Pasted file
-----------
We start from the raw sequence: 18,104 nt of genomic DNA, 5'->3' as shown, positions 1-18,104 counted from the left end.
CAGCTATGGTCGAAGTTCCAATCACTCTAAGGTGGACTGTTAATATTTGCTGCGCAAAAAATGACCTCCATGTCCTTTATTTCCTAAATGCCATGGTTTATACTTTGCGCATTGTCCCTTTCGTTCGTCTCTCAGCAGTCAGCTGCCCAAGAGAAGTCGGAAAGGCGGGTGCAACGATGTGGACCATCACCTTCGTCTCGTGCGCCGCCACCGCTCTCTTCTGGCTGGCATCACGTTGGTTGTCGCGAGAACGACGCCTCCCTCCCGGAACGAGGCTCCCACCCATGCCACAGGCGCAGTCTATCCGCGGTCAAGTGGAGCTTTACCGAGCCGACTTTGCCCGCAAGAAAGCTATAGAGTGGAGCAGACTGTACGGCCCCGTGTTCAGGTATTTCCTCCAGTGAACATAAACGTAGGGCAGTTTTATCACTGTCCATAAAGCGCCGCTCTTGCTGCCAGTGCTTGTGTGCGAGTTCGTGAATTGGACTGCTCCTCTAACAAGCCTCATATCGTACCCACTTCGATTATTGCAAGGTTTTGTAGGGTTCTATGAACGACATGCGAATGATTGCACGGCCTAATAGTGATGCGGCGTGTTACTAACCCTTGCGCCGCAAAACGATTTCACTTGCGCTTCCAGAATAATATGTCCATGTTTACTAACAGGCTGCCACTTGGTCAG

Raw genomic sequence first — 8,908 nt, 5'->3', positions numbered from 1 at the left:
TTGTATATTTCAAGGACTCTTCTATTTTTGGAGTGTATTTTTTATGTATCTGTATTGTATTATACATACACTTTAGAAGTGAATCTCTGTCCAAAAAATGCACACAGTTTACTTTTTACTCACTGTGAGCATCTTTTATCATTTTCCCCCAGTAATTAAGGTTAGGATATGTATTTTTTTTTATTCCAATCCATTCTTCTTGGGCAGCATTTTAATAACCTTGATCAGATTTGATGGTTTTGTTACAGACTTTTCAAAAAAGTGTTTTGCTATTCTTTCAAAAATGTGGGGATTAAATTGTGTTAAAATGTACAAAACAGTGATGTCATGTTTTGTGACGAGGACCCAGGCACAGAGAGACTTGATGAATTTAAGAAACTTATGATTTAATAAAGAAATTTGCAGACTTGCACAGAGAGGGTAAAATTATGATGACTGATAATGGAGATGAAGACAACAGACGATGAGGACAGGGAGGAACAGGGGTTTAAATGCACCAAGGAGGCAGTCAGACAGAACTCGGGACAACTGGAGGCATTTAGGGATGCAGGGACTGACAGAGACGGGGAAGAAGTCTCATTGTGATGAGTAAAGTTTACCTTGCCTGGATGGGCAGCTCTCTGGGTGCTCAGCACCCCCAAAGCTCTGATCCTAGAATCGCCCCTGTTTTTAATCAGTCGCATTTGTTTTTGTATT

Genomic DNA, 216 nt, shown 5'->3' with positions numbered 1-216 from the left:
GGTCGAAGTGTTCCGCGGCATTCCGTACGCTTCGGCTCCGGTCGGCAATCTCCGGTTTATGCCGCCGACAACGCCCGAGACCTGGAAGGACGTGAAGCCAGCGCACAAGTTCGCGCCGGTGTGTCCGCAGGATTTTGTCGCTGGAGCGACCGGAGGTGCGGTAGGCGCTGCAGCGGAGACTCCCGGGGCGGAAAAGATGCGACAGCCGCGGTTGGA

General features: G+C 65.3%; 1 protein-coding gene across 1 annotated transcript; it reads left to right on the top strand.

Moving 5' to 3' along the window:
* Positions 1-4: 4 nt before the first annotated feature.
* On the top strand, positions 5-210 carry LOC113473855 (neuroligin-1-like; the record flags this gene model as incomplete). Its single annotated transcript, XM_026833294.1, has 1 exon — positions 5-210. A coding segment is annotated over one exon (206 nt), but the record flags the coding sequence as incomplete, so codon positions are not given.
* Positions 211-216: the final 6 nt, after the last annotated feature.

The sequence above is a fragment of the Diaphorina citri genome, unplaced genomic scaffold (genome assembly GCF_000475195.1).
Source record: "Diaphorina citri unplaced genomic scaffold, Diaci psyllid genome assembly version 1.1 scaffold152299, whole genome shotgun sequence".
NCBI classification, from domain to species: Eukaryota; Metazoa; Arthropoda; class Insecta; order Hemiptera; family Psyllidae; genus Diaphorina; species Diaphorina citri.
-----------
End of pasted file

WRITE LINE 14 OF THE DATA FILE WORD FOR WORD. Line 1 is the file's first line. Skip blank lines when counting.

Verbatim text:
NCBI classification, from domain to species: Eukaryota; Metazoa; Arthropoda; class Insecta; order Hemiptera; family Psyllidae; genus Diaphorina; species Diaphorina citri.